risk medication. Finally, pharmacists applied additional
criteria such as cooperation with the relevant GP. Patients were
excluded if they met one of the following criteria: cognitive
impairment, personal or health issues hindering participation
according to the GPs; recent participation in other
pharmacotherapy interventions; unwilling or unable to participate in
a CMR according to the pharmacist. Pharmacists recruited
patients by telephone or by mail, aiming to form a group of
20 participants. All patients in a pharmacy who provided
written informed consent were randomised into the IG or CG
by a research collaborator in blocks of four patients using
computer-generated code lists.
The primary outcome was the mean number of DAS at
follow-up, as measured with PROMISE in the IG compared
with the CG.
Additional outcomes were the mean number and types of
DAS reported at baseline that persisted at follow-up as well
as the number of patients who reported at least one DAS at
follow-up in the IG compared with the CG. Furthermore, for
persisting DAS a number needed to treat (NNT) was
calculated to express the number of patients needed to participate
in the intervention to solve one additional DAS.
Additionally, the patient-reported scores of the other domains of
PROMISE were measured as outcomes at follow-up: health
perception, necessity beliefs (mean of two items), concern
beliefs (mean of three items), self-efficacy (mean of two
items), and medication adherence (sum of five items).
Sample size calculation
We designed the trial to detect a provisionally estimated
difference of 10% in the number of DAS between the IG and
CG at follow-up. With an alpha of 5%, a power of 80%,
and a intraclass correlation coefficient of 0.05 to correct for
potential dependencies within a pharmacy a number of 90
subjects per group were needed. Assuming a drop-out rate
of 10% during follow-up we aimed to enrol 100 patients per
group, giving a total of 200 subjects.
The pharmacists sent the completed PROMISE and other
documents with anonymised information on actual drug use
and patient sex and age to the researchers. All dispensed
drugs covering the month before completing PROMISE
were considered to be in use and were recorded [
according to the 2013 version of the Anatomic Therapeutic
Chemical classification system of the World Health Organisation
All data from PROMISE, the actual medication status
and the interview protocols were recorded in a Microsoft
Access database, version 2007 (Microsoft Corp., Redmond,
WA) and were analysed with SPSS version 22 (IBM Corp.,
Armonk, NY). All patients who completed PROMISE at
baseline and follow-up were included for analysis.
Descriptive statistics were applied to patient characteristics, drugs
in use, and data from PROMISE. In a sensitivity analysis
only symptoms reported by patients with certainty as DAS
(yes) were used.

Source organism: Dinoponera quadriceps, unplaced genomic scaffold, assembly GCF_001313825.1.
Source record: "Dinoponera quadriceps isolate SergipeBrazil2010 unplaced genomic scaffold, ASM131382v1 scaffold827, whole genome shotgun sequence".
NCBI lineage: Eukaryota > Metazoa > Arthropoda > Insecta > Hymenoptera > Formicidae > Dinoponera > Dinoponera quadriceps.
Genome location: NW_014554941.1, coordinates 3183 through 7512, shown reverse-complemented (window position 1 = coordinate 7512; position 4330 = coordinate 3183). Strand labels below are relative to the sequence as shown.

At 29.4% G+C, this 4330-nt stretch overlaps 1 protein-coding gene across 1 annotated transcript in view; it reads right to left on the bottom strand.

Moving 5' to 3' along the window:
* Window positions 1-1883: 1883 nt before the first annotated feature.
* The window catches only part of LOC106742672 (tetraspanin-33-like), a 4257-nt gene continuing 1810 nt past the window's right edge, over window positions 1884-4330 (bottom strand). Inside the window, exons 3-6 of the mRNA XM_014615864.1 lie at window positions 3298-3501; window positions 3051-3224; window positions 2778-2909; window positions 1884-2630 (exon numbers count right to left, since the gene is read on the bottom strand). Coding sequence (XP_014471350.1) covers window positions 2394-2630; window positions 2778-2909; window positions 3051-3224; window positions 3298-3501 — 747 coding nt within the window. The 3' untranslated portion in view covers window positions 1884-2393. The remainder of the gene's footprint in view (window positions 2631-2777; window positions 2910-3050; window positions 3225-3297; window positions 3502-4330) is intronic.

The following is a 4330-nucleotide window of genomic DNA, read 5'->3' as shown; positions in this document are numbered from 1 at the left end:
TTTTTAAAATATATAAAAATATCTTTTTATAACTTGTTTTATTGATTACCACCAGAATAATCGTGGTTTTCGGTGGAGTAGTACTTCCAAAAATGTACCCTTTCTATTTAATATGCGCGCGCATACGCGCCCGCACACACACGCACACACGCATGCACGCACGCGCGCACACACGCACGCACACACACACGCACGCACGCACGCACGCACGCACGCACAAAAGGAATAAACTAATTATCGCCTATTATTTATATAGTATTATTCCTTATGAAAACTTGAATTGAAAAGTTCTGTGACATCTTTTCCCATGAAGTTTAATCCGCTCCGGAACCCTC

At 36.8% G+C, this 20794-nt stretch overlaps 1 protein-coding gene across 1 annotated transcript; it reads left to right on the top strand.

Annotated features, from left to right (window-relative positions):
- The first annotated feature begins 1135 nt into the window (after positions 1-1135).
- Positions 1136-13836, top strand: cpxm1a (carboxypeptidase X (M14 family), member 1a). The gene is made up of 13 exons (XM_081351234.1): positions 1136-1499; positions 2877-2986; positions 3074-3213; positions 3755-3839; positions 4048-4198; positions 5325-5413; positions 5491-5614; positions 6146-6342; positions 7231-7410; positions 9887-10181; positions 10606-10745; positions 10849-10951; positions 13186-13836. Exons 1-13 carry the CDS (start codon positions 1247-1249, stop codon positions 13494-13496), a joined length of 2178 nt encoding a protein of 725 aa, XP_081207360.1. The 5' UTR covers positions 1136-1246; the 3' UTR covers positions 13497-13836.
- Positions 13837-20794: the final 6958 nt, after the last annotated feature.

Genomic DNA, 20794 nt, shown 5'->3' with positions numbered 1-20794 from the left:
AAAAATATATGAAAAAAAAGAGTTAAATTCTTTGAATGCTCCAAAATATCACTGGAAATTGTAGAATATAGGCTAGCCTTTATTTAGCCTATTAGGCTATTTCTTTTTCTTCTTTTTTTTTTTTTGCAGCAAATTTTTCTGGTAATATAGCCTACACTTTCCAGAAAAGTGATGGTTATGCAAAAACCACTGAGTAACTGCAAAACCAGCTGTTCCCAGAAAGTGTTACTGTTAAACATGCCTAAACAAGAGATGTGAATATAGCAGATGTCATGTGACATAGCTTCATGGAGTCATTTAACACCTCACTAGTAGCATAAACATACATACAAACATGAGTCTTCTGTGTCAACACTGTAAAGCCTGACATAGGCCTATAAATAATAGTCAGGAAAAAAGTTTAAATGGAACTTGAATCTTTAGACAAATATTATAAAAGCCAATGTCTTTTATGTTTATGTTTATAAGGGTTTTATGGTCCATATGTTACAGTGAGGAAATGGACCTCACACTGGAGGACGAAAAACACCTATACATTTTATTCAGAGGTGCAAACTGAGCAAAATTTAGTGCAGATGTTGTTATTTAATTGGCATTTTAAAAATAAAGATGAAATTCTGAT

A negative-binomial log linear regression model was built to
assess differences between the IG and CG in mean numbers
of DAS per patient at follow-up, expressed as incident rate
ratios (IRR) where an IRR of 1 signifies no difference.
Differences were adjusted for mean number of DAS at baseline
and potential confounders (sex, age and number of drugs in
use at baseline) were added to the model. If a patient
clustering effect per pharmacy was detected, differences in primary
outcome were assessed using mixed model regression
analysis with negative-binomial distribution and log link function.
Differences between the IG and CG in mean number of DAS
persisting at follow-up per patient adjusted for mean number
of DAS at baseline (expressed as IRR) were assessed with
a negative-binomial log linear regression model. A logistic
regression model was used to assess differences between
numbers of patients reporting a specific DAS persisting at
follow-up, adjusted for differences in numbers of patients
reporting that particular DAS at baseline. The NNT for
persisting DAS was calculated as the inverse of the absolute risk
reduction, where the absolute risk reduction was defined as
the difference between the CG event rate and the IG event
rate; these event rates were expressed as the number of
persisting DAS at follow-up divided by the number of DAS at
For general health perception, the scores were
dichotomised; the patient scores ‘very good’ and ‘good’ were
considered as ‘healthy’, and ‘fair’ (‘relatively healthy’), and
‘bad’ or ‘very bad’ (‘unhealthy’) were considered as ‘other’
]. For self-efficacy a mean score was calculated only for
patients who answered at least two items. The mean scores
were dichotomised as follows: a mean score of four (totally
agree) was considered as ‘good’, while all other mean scores
were considered as ‘other’. For the Medication Adherence
Rating Scale, a sum score ranging from 5 to 25 was
calculated only for patients who answered all items. The sum
score was dichotomised, and a sum score of 22 or lower was
considered as non-adherent according to earlier studies [
]. For these domains, differences in scores between the IG